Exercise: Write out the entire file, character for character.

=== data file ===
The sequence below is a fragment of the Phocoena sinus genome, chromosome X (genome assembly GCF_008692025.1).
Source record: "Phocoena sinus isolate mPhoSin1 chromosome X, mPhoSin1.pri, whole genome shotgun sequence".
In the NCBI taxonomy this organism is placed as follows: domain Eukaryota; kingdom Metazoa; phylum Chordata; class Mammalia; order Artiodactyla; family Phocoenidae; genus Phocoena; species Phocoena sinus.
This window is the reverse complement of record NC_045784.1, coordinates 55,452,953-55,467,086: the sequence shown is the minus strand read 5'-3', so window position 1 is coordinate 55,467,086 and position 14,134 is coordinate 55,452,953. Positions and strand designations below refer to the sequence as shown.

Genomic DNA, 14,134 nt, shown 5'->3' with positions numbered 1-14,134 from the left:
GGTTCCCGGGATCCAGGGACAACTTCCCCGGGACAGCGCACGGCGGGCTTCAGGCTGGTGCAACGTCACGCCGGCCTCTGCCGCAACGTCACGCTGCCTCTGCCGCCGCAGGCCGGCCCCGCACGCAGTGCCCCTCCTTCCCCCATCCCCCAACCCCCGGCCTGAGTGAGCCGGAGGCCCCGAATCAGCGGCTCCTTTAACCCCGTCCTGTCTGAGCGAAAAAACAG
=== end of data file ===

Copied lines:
The sequence below is a fragment of the Phocoena sinus genome, chromosome X (genome assembly GCF_008692025.1).
Source record: "Phocoena sinus isolate mPhoSin1 chromosome X, mPhoSin1.pri, whole genome shotgun sequence".
In the NCBI taxonomy this organism is placed as follows: domain Eukaryota; kingdom Metazoa; phylum Chordata; class Mammalia; order Artiodactyla; family Phocoenidae; genus Phocoena; species Phocoena sinus.
This window is the reverse complement of record NC_045784.1, coordinates 55,452,953-55,467,086: the sequence shown is the minus strand read 5'-3', so window position 1 is coordinate 55,467,086 and position 14,134 is coordinate 55,452,953. Positions and strand designations below refer to the sequence as shown.

Genomic DNA, 14,134 nt, shown 5'->3' with positions numbered 1-14,134 from the left:
GGTTCCCGGGATCCAGGGACAACTTCCCCGGGACAGCGCACGGCGGGCTTCAGGCTGGTGCAACGTCACGCCGGCCTCTGCCGCAACGTCACGCTGCCTCTGCCGCCGCAGGCCGGCCCCGCACGCAGTGCCCCTCCTTCCCCCATCCCCCAACCCCCGGCCTGAGTGAGCCGGAGGCCCCGAATCAGCGGCTCCTTTAACCCCGTCCTGTCTGAGCGAAAAAACAG